Protesting Shakespeare in Central Park
Reflections on the Meaning of Anti-theatrical Controversy
Over the last few weeks, I’ve been thinking about the Public Theater’s Shakespeare in the Park production of Julius Caesar, one that featured a Donald Trump lookalike. The assassination of Caesar, a key moral turning point in the play, prompted repeated right-wing protests until the production closed on June 19. Almost every prominent Shakespeare scholar in the country has been interviewed by one news outlet or another, and each one has agreed with the Public Theater’s Artistic Director Oskar Eustis, that the play “in no way advocates violence toward anyone. Shakespeare’s play and our production, make the opposite point: Those who attempt to defend democracy by undemocratic means pay a terrible price and destroy the very things they are fighting to save.”
But the protesters didn’t care. The question is why — and what can we learn from this episode?
I wish we lived in a world where nuanced, scholarly accounts mattered to a larger cultural conversation. However, I think one of the most important points about this latest eruption of anti-theatrical outrage has been either missed or given short shrift: the right wing media who produced and promoted this controversy don’t care about what Shakespeare intended to convey in this tragic play, nor are they interested in its many complexities. The particulars of any one representation or production that are so important to humanists are practically beside the point for those on the attack, except insofar as they might be used to mobilize an assault on the theater into a rallying cry for their constituencies. Nothing underlines this more graphically than the fact that similar attacks were launched on a Shakespeare company in Dallas later in the month, one that was staging The Merry Wives of Windsor.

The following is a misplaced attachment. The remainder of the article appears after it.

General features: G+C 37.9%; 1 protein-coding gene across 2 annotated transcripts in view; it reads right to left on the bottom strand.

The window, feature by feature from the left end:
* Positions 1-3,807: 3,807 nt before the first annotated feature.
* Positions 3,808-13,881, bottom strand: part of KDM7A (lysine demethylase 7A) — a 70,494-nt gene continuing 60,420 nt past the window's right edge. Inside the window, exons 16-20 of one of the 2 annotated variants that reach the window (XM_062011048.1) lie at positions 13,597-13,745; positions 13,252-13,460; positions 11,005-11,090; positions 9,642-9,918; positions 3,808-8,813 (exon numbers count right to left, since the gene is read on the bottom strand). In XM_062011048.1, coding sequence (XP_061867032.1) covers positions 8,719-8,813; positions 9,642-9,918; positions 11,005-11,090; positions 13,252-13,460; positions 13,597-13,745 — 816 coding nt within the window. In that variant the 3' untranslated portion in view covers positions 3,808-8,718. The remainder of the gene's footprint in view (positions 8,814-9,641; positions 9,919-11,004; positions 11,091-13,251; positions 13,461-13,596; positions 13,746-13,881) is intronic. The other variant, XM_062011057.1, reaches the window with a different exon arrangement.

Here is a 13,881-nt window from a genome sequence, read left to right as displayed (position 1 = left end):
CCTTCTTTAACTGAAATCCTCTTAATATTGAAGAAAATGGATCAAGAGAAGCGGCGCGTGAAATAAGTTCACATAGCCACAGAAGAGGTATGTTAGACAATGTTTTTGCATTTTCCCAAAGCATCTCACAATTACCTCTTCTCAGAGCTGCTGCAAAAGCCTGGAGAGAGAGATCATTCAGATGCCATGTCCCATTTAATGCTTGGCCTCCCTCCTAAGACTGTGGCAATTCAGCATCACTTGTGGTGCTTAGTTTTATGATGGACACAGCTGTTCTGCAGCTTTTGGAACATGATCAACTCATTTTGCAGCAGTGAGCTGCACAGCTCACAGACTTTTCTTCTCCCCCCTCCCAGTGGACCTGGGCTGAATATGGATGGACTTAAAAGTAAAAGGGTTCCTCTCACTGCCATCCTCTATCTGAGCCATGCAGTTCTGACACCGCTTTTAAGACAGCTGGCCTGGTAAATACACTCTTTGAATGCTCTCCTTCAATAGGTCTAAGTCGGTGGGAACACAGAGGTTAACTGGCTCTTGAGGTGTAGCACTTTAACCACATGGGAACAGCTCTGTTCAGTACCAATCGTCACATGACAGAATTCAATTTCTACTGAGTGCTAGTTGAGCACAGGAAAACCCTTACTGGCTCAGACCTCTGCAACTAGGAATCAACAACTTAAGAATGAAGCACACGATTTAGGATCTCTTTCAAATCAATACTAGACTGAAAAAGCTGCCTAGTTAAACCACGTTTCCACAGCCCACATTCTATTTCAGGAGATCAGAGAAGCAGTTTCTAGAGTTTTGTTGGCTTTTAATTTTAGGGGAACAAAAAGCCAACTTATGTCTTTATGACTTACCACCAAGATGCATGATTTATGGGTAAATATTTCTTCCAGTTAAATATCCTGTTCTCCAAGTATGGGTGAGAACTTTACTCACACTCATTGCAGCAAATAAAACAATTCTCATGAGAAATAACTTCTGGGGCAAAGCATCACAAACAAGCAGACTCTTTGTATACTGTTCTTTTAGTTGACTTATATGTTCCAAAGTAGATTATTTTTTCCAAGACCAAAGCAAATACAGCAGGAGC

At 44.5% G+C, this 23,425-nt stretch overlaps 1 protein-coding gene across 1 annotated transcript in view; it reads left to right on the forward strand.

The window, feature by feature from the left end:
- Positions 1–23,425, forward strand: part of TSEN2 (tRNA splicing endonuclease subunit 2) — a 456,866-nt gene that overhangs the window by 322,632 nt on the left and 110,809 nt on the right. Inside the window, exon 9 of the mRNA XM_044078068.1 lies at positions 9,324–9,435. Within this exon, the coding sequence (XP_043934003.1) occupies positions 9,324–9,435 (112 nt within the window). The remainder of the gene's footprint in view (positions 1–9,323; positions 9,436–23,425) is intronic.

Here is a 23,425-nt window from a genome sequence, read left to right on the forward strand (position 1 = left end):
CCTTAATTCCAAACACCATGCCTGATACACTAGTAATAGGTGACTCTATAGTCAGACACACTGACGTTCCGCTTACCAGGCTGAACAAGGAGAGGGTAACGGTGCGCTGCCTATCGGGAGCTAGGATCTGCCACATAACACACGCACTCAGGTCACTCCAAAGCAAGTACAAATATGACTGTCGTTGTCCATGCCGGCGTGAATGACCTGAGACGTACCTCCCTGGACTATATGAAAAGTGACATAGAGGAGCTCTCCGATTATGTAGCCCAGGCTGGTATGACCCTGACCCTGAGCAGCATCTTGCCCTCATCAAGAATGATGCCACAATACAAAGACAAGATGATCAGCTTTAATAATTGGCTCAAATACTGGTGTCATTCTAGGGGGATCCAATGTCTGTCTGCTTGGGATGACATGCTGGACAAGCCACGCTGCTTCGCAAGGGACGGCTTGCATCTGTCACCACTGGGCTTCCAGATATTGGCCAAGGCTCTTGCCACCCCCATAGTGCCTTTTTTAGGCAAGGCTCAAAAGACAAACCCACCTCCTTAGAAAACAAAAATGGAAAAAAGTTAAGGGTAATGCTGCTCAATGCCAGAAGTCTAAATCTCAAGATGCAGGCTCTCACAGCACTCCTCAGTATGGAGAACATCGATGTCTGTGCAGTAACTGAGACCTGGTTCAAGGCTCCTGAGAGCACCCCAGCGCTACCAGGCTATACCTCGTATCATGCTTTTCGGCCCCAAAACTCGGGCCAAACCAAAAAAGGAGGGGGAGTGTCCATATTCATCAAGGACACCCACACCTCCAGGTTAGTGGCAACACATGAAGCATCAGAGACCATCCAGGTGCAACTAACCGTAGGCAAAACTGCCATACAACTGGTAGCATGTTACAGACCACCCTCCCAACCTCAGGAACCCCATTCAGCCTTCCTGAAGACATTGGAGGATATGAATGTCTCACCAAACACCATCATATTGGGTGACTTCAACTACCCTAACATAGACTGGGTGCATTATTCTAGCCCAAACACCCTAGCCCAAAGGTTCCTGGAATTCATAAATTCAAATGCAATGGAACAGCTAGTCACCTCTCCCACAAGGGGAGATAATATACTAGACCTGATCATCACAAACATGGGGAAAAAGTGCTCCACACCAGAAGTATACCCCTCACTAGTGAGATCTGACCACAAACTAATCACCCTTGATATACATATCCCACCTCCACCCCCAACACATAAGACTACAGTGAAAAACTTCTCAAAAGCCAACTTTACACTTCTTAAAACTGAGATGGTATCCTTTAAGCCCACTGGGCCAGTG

I have written about attacks on the theater as they took shape over more than three centuries in Great Britain and the United States, and it is almost always the case that they have a tendency to erupt when the very fate of a body politic is perceived to be very much at stake. In fact, the spread of an anti-theatrical controversy beyond the original site of protest is a barometer for measuring national crisis. What I have termed “body publics” — dynamic amalgams of groups and individuals organized around postures of dominion and influence — compete for hegemonic control over the political, social, and cultural scene at such moments. Whether we are talking about the rise of English Puritanism in 1630s; the outrage of those who refused to accept the political and religious settlements of the Glorious Revolution in England in the 1690s; the effort launched by religious leaders to tip the nation into a rebirth of religiosity in the aftermath of the deadly theater fire in Richmond, Virginia in 1811, or the Astor Place Riot in 1849, anti-theatrical protest arises less from concerns about the nature of the production itself than from an underlying desire to forward a certain set of political and ideological objectives.